In 1994 the nomadic phase ended with permission form from Alan Baxter Associates to join the heterogeneous group of organisations lodging at his premises in Cowcross Street, where the lectures could also take place. Our talks programme has since welcomed 150 speakers, 50 artists, 30 critics and 70 architects many of whom are principle practitioners in the field. With Graham Cooper as chairman since the move to Alan Baxter's, we have seen the beginning of a new chapter in A&A's impressive history. A distinguished list of patrons has been assembled and a brochure 'the little red book' and new branding and letterheads were designed by Pentagram who also produced a series of posters which have become collectables. With Hans Brill as editor, the newsletter which began in August 1984 was re-designed as a journal and in 2004 outsourced. In 2001 the A&A web site was launched to develop a network for information and direct links to practitioners.

Among outstanding occasions might be mentioned talks by Cecil Balmond, Ken Shuttleworth on Climate Change and important Summer Lectures by Richard Rogers and Kisho Kurokawa. Art and Architecture has consolidated its position as a leading platform for discussion, both in the Gallery at Cowcross Street and on the website where reviews on over fifty recent talks are to be found. To celebrate the 20th anniversary of the group, in April and May 2002 A&A organised a series of "Next Generation Forum" events in Manchester, Bristol, London Tate Britain and the RIBA. Here, over 30 presentations from leading artists and architects, project managers and critics on a wide range of art/architecture approaches and collaborations for the 21st century, included Charles Jencks, Pierre d'Avoine, Susanna Heron, John Maine and many from A&A plus posters and a dedicated publication.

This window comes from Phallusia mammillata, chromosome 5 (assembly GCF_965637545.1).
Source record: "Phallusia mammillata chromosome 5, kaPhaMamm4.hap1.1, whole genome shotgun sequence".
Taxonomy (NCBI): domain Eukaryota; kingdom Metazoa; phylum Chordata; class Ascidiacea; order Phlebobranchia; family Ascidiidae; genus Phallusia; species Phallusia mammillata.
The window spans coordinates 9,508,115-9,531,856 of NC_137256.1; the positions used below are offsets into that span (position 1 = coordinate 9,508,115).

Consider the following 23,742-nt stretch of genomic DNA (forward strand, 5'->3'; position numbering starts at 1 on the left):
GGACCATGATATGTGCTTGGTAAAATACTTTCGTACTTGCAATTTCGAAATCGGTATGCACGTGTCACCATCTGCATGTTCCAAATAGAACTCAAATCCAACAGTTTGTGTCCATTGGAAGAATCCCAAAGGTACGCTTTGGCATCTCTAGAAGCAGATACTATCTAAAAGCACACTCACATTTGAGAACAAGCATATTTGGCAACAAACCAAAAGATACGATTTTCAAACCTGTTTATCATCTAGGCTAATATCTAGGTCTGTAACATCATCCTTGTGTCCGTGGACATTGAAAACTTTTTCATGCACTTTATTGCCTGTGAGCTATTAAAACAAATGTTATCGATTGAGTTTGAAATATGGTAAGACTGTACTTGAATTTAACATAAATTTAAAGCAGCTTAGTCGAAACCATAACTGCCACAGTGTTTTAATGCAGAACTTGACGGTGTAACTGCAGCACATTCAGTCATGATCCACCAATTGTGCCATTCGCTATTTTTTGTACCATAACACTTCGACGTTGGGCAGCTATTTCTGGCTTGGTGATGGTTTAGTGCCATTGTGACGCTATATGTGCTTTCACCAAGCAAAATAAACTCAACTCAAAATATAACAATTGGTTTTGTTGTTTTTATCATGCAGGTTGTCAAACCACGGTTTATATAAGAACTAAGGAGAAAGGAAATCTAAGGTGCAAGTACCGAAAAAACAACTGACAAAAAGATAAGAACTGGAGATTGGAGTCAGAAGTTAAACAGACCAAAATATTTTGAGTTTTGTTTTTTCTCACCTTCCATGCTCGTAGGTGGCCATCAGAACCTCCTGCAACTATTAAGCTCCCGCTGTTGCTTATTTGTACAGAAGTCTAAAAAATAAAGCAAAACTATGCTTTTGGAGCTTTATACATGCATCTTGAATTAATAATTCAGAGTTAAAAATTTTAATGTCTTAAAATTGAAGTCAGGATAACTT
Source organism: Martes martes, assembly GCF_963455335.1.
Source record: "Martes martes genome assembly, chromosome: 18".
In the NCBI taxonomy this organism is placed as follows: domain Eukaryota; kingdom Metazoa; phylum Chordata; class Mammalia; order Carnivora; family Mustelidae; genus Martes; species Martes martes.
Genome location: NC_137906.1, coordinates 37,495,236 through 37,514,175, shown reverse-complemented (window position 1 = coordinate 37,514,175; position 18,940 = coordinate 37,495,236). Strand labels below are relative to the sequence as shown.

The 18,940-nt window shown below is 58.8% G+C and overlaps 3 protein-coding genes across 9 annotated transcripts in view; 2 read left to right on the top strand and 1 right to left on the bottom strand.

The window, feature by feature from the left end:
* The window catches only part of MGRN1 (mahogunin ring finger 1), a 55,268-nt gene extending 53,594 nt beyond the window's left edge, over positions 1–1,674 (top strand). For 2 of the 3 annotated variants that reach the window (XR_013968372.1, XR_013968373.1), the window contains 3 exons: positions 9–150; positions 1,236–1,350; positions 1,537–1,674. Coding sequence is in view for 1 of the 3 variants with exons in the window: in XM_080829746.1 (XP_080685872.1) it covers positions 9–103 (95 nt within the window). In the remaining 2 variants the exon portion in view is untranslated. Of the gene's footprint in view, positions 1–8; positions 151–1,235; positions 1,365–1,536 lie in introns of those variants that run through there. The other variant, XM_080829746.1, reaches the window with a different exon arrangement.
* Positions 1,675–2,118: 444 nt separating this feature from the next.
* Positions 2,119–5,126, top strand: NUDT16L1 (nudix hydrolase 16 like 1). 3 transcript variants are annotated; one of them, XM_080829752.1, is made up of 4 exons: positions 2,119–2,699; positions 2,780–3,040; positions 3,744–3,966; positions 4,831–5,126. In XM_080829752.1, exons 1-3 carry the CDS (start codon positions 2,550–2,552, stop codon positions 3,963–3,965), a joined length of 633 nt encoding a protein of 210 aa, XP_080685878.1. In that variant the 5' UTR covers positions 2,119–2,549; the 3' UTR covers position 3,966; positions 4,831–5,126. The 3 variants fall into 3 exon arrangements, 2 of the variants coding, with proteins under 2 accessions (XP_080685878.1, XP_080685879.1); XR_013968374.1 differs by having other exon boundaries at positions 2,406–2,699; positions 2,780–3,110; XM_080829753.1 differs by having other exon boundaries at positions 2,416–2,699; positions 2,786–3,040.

And in May 2007, for the 25 year anniversary, A&A collaborated with the London Building Centre for a celebratory evening session involving Sunand Prasad RIBA , Megan Yates Afh, Michaela Crimmin RSA, Richard Simmons CABE. Later for three months an exhibition at the Building Centre presented the core posters from Pentagram, a range of journals from the early years combined with current graphics. Finally in 2007, Royal College of Arts graduates and A&A founder members Graham Cooper and Jane Riches, approached the RCA Library Special Collections with a proposal to present their entire A&A archive for permanent student usage and public accession. This was enthusiastically accepted and between them they were able to supply a full record and visual ephemera including all minutes, correspondence notes, bids, conference publications, and speaker details from 1982 to 2007, for which an RCA exhibition launch was provided. Happily this will aid current and future researchers to continue the exploration of art and architectural participation to which the group has dedicated its vital years.

Homepage    Practice Profile